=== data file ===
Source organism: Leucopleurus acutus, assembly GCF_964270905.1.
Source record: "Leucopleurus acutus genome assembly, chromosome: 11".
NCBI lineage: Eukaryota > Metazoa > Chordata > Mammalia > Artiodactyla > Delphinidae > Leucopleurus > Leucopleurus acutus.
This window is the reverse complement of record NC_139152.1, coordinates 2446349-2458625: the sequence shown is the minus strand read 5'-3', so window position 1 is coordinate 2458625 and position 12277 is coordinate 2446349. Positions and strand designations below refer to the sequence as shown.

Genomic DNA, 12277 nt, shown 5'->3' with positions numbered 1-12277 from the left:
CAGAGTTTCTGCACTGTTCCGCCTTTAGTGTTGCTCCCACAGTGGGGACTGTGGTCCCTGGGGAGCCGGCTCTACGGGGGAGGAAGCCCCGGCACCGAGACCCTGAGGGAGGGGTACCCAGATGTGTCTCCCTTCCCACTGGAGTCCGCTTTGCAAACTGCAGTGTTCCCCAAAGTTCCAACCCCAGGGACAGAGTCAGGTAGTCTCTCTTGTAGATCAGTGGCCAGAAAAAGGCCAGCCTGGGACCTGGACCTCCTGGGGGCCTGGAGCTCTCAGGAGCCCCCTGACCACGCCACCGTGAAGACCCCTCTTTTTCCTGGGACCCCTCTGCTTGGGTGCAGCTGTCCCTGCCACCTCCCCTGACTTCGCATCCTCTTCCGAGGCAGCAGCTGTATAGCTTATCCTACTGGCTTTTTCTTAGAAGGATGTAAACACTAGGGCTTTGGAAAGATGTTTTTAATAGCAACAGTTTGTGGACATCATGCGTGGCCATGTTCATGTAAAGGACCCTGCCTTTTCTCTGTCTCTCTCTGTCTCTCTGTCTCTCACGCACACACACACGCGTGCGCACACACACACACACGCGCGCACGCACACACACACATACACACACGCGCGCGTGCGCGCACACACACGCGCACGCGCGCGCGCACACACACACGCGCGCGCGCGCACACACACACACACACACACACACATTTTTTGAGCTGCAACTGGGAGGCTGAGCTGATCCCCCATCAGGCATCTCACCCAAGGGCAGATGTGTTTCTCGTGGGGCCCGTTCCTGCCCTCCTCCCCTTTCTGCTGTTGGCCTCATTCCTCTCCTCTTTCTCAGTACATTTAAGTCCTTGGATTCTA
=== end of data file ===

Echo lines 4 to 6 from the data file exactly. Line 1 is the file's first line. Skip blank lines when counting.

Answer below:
This window is the reverse complement of record NC_139152.1, coordinates 2446349-2458625: the sequence shown is the minus strand read 5'-3', so window position 1 is coordinate 2458625 and position 12277 is coordinate 2446349. Positions and strand designations below refer to the sequence as shown.

Genomic DNA, 12277 nt, shown 5'->3' with positions numbered 1-12277 from the left:
CAGAGTTTCTGCACTGTTCCGCCTTTAGTGTTGCTCCCACAGTGGGGACTGTGGTCCCTGGGGAGCCGGCTCTACGGGGGAGGAAGCCCCGGCACCGAGACCCTGAGGGAGGGGTACCCAGATGTGTCTCCCTTCCCACTGGAGTCCGCTTTGCAAACTGCAGTGTTCCCCAAAGTTCCAACCCCAGGGACAGAGTCAGGTAGTCTCTCTTGTAGATCAGTGGCCAGAAAAAGGCCAGCCTGGGACCTGGACCTCCTGGGGGCCTGGAGCTCTCAGGAGCCCCCTGACCACGCCACCGTGAAGACCCCTCTTTTTCCTGGGACCCCTCTGCTTGGGTGCAGCTGTCCCTGCCACCTCCCCTGACTTCGCATCCTCTTCCGAGGCAGCAGCTGTATAGCTTATCCTACTGGCTTTTTCTTAGAAGGATGTAAACACTAGGGCTTTGGAAAGATGTTTTTAATAGCAACAGTTTGTGGACATCATGCGTGGCCATGTTCATGTAAAGGACCCTGCCTTTTCTCTGTCTCTCTCTGTCTCTCTGTCTCTCACGCACACACACACGCGTGCGCACACACACACACACGCGCGCACGCACACACACACATACACACACGCGCGCGTGCGCGCACACACACGCGCACGCGCGCGCGCACACACACACGCGCGCGCGCGCACACACACACACACACACACACACATTTTTTGAGCTGCAACTGGGAGGCTGAGCTGATCCCCCATCAGGCATCTCACCCAAGGGCAGATGTGTTTCTCGTGGGGCCCGTTCCTGCCCTCCTCCCCTTTCTGCTGTTGGCCTCATTCCTCTCCTCTTTCTCAGTACATTTAAGTCCTTGGATTCTA